I left Ann Marie a letter. The letter told her everything. It told her my past, my present, and my future. I left the letter on her nightstand, and knelt down next to her, gazing at her as she slept, committing her face to my memory.
The last thing I did before I left was to call and leave a message on my boss’s answering machine. I told him that I was leaving town and couldn’t come into work the next day. I couldn’t tell him that I would never come back.

With all my good byes done, I left. I walked straight into the woods, not allowing myself to look back at that small, blue house with the white picket fence. I was immediately surrounded by a whole slew of Officers. I was cuffed in metal bracelets and ushered into their ship. I was taken back to Attora, tried as a fugitive, and once again sentenced to die.

As I lay on the cold, metal table waiting for the injection that would end my life, I had one comfort. Kurt, my friend who had helped me to escape all those years ago, was the one who pushed the button, the button that sent the drugs into my system. As the drugs took affect and I felt my body shut down, I had one last thought. There were six billion and one more people who would see the stars that night.


Caius Marcus died of lethal injection October 27th, 2009. Many people on Attora believe that he shouldn’t have died. His case was the first of its kind in five hundred years. The first time someone had been proven innocent, and was still sentenced to die.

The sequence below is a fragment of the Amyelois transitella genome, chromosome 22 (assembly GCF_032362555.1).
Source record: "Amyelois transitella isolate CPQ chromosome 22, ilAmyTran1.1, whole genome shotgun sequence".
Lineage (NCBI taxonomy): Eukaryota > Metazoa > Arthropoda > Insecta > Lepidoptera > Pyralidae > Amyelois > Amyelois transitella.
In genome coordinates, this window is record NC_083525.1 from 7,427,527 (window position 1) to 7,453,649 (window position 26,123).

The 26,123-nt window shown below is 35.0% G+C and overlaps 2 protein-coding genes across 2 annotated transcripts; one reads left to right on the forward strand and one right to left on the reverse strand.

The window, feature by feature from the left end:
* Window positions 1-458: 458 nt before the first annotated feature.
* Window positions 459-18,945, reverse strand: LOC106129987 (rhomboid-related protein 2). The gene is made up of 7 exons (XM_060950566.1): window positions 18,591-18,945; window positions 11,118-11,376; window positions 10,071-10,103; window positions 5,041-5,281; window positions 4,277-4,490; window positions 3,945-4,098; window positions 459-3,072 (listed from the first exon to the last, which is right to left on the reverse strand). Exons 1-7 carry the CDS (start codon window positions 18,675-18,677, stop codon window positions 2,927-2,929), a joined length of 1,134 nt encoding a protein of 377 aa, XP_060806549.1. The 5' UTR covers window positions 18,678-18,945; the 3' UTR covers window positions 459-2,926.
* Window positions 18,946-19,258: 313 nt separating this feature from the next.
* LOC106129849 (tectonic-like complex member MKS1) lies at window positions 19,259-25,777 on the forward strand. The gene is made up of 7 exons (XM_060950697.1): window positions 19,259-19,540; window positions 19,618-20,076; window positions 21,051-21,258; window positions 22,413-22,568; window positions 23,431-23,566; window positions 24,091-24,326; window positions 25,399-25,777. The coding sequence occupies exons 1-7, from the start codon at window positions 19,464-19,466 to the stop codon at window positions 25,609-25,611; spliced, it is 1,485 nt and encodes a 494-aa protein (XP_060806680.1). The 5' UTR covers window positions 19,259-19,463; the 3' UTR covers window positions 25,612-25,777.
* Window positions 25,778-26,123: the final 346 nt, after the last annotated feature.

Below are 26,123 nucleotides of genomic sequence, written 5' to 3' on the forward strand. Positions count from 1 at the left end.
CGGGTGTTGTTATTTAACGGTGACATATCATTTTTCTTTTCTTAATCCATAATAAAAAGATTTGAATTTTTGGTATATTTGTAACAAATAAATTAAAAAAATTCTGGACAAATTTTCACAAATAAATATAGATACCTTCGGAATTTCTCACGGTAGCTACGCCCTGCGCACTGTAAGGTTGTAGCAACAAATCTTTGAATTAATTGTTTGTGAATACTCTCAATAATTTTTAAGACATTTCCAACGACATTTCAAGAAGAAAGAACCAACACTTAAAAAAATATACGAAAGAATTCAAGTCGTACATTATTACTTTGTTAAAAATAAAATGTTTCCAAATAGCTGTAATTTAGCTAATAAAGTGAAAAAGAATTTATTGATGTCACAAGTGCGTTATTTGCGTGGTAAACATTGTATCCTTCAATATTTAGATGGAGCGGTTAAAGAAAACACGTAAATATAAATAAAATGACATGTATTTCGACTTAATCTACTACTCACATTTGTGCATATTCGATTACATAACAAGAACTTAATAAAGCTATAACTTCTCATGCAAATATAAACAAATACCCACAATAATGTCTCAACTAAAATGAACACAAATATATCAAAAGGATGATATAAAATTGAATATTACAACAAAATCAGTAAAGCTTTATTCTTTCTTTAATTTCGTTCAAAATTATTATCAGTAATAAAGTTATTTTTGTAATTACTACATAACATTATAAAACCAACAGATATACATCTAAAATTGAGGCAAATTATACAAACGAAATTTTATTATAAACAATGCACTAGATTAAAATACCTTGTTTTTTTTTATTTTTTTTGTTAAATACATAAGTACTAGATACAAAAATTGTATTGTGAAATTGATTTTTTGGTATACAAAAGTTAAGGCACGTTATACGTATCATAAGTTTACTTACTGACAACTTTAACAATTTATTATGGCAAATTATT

A movement to change Attora’s justice system was put into motion the day after Caius’s execution. It was led by Kurt Krusher. The day that Caius escaped, his co-workers had assumed that Kurt had been there to stop Caius not help him. It was because of Kurt’s work in the Officer community, that Caius was able to enjoy his two years of freedom on Earth.

Meanwhile, back on Earth, Ann Marie Marcus is the only one who knows of Caius’s sacrifice. She still lives in that small blue house with a white picket fence, raising her son and daughter, Caius and Elizabeth.

Even though he wasn’t her real father, Caius Sr. was the closet thing young Elizabeth had ever had. She still wears the necklace he’d left her, believing that it will lead Caius home one day. In the meantime, she dreams of finding Attora. She wants to see the world where her father came from, and to show her brother that world as well.

Caius Jr. dreams of the man everyone says is father was. When he looks up at the stars, he imagines all the worlds that his father visited, all the worlds that father made some sort of difference on. He knows his father’s story, he’d read the letter. His mother didn’t that he’d read it, but he was glad that he did. Caius Jr. does his best to follow in his footsteps, minus of course blowing up planets.





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Editor4You said...
Sept. 22, 2010 at 3:11 pm

Hey Viv,

Jill here (again). 

I do love this story. It is very sacrificial, but has a bittersweet ending.

The second to last sentence you need to put the word "know" - "His mother didn't know he'd read it..."

I wish we had had the internet and a way to post stories when I was your age!

Keep up your writing! You can be very successful.

Jill